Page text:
In 1980, Denny Brauer did what millions of guys threaten to do every year: he quit his job to go fishing full-time. His wife, Shirley, thought he was crazy. "I really did," she says, standing on the front porch of their 500-acre homestead in the foothills of the Ozarks, "but I went along with it. And now look where we are."
Let's see. Right now, Denny Brauer's on ESPN, starring in "Bass Class with Denny Brauer" on Saturday mornings; he's in the pages of Sports Illustrated, which went so far as to wonder if tournament bass fishing would be the "next NASCAR"; he's on "Late Night with David Letterman"; and he's the first angler ever to have his smiling face front and center on a box of Wheaties. And he's put more than a million bucks in the bank - strictly in winnings, by the way. Not a bad place to be.
Of course, success comes with a price. And the price Denny Brauer's paying right this minute is a high one. He's trying to teach me his patented "flip'n'pitch" casting technique, which is kind of like trying to teach your dog to paint. But Brauer's the archetypal optimist - as I continue to hang spinner baits in tree limbs, steadfastly refusing to cast toward open waters, he chuckles and points out that the weather couldn't possible be more perfect this morning.
If there's a key to Brauer's success, it's that willingness to always find the bright side. "The bottom line," he chides me as I mutter another string of curses, "is don't be afraid to embarrass yourself." Nonchalantly flicking his jig 15 yards under heavy cover, Brauer explains, "If you're just fishing to look good out there, to make sure you've got one or two fish, you're not giving yourself that opportunity to win. The last time we were at High Rock Lake, I finished dead last in the Classic, in front of 20,000 people. The first two days I got up there and didn't even get to weigh one fish. There's a reason for that. I could've caught two or three a day, but I didn't go to that tournament to catch two or three a day. I went there to win. And because of that, I never did relocate this big school of fish. This year, we went back, I relocated 'em and won the tournament. I didn't do anything really different."
He did do one thing differently. He cashed a winner's check for a cool $250,000. He also managed to finally shake the stigma of having won everything except the BASS Master Classic, the crown jewel of tournament fishing. And while he comes across as Mr. Happy Go Lucky when he's not in a tournament, Denny Brauer is as fierce a competitor as I've ever met. "I think it's a confidence deal," Brauer tells me. "I've seen this happen a lot of times. An angler will go along several years, just existing, getting by. Then, boom, he'll have that good tournament, get on that right bunch of fish or whatever and win the tournament. Huge shot of confidence. Suddenly he believes in himself, he believes he can win, he believes in every decision he makes. So he's fishing good instead of just going through the motions, and, boom, he wins another one. Then, all of sudden he has a bad tournament and he says, 'I guess I just got lucky those other two times,' and he loses that confidence and he's done. That's something I don't fight, because I know I'm gonna do well. And I don't mean that egotistically. But you know you're going to have bad tournaments. That's part of it. You may have two or three bad tournaments in a row. But you don't worry about that. You go out, you have confidence. Every time I go to a tournament, I'm surprised if I don't win. Most people are surprised if they do win. I think that's a big difference."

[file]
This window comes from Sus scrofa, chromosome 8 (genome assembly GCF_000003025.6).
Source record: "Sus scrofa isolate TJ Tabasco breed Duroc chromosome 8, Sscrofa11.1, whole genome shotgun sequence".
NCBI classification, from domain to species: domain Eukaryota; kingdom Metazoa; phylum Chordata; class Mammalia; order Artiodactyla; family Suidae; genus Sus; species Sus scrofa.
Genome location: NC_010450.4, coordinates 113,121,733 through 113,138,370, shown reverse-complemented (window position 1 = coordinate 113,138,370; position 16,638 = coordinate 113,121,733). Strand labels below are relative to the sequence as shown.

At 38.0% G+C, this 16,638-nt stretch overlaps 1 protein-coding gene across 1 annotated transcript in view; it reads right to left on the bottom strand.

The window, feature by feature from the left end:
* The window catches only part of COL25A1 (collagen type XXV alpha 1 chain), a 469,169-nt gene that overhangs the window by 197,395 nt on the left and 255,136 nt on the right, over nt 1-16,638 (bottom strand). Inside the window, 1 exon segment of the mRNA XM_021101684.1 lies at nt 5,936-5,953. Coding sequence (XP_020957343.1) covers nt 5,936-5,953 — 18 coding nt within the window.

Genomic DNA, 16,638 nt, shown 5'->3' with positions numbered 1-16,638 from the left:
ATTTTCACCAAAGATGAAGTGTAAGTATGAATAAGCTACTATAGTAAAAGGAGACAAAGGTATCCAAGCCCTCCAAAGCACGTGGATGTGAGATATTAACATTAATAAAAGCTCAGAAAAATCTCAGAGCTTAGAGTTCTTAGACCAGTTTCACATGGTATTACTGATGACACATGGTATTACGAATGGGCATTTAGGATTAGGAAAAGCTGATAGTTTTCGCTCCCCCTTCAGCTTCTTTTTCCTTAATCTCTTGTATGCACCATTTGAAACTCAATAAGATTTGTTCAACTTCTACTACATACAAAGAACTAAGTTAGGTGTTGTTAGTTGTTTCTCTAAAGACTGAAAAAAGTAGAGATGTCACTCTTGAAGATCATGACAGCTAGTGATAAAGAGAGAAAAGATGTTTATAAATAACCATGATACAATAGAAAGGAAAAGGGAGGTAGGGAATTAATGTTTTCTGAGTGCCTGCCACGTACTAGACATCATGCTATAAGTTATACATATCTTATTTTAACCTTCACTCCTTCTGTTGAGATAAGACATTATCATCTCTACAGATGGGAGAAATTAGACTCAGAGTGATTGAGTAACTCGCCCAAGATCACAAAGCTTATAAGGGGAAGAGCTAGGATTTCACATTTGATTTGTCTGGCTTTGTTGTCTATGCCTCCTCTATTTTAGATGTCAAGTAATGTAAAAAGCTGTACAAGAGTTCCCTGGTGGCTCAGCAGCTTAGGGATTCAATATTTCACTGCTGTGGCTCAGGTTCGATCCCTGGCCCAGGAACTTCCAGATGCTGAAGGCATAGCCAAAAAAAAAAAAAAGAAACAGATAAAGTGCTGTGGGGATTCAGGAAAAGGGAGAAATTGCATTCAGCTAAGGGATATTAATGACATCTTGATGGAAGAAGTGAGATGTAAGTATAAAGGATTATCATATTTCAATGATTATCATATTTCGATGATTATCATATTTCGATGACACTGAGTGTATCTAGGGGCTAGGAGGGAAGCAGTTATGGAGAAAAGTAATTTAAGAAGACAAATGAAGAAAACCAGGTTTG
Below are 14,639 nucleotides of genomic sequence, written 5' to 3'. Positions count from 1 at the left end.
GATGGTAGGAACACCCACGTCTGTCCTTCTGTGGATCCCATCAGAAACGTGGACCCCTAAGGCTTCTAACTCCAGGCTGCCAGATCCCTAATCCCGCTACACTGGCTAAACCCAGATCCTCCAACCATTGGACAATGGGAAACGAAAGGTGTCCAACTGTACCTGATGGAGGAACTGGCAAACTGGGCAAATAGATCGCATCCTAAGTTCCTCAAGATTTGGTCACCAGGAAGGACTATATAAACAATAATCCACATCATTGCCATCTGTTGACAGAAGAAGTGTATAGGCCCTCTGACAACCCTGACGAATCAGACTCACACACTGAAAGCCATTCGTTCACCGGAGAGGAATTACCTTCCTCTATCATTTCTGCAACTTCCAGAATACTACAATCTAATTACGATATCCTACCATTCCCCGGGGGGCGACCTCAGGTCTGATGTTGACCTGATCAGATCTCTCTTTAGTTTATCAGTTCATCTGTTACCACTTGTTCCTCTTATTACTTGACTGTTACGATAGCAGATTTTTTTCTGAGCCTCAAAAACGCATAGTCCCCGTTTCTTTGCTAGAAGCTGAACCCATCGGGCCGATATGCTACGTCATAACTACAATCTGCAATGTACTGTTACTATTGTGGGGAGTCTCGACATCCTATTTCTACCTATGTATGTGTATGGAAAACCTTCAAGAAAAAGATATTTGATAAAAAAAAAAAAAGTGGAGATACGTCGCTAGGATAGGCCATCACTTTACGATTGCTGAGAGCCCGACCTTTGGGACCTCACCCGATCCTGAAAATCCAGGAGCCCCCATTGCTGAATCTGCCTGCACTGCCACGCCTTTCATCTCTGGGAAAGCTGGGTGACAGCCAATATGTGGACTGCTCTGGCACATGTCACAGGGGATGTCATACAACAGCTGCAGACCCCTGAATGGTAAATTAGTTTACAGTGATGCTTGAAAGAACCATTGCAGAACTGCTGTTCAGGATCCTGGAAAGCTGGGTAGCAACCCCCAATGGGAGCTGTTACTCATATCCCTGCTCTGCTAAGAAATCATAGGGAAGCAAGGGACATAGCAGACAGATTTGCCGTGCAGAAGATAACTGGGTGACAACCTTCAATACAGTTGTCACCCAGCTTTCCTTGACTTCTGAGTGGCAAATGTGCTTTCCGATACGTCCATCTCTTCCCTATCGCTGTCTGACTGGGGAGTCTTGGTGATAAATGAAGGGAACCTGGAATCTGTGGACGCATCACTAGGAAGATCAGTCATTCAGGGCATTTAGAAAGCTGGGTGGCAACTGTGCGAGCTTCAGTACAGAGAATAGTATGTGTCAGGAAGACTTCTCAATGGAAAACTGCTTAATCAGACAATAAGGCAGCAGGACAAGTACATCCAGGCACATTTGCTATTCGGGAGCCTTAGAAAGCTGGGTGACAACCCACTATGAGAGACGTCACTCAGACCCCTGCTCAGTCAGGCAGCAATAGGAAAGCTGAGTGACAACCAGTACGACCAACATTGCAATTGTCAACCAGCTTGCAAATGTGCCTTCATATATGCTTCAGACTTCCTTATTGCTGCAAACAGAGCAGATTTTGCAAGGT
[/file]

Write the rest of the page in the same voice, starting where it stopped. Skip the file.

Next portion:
Hang around athletes very long and you see that difference a lot. It's the difference between a Hall of Famer and a journeyman. And it's why Brauer bristles at the criticism that's been leveled at his Wheaties appearance. Jim Rome, host of Fox Sports' "The Last Word" and his nationally syndicated sports radio talk show, has been one of the most vocal critics, calling Brauer's appearance a "joke."
"The box says, 'Breakfast of Champions,'" Brauer says, quietly emphasizing the word "Champions." With the '98 Classic title, the '98 FLW Tour Angler of the Year trophy in his living room, the '87 BASS Angler of the Year crown, and more trophies and plaques in his garage than I can count in an afternoon, Denny Brauer definitely qualifies as a champ.
"My goal's always been to become the best bass fisherman that there ever was," Brauer tells me. "You didn't even dream about things like the Wheaties box when I started."
When Brauer started, about the only thing a professional bass fisherman could afford to think about was winning enough money to make it to the next tournament. Maybe there was the occasional fantasy about scoring your own TV show, like Bill Dance or Jimmy Houston, but the big thing was just making enough to keep you from having to sell insurance or lay bricks to pay the rent. The lucky ones landed guiding jobs, like Brauer's at Lake of the Ozarks. The rest did whatever they could.
But over the past few years, tournament bass fishing has found its stride. Now there are two major tours, the BASS and the FLW, as well as several minors. ESPN and TNN feature not just fishing shows but bass tournaments, with talk of going live with some of the majors in the near future. "The way things are growing," Brauer agrees, "all the bars that we set are going to be jumped over by these young guys coming up."
One of those young guys is Denny's son, Chad, who happens to be sitting on his boat not 50 feet away, trading verbal jabs with his dad while we fish. Chad's no slouch when it comes to winnings, and while there may be a tendency to think of the Brauers as a fishing counterpart to NASCAR's Petty clan, I see a lot more similarities to the Stocktons of professional golf.
Denny sees the parallels between big-time fishing and big-time golf, too. They're both primarily individual sports that are more participatory than spectator in nature. Pro-ams are an integral part of tournaments in both sports. And if Denny has his way, TV will drive the growth of tournament fishing just like it's driven the growth of professional golf, especially if the tournaments are shown properly. In Denny's vision, "You have the tournaments set up to where you're paring the field down to five or 10 guys on the last day, with a camera on each of them. Then show it live, going boat to boat, like with golf where they take you from hole to hole."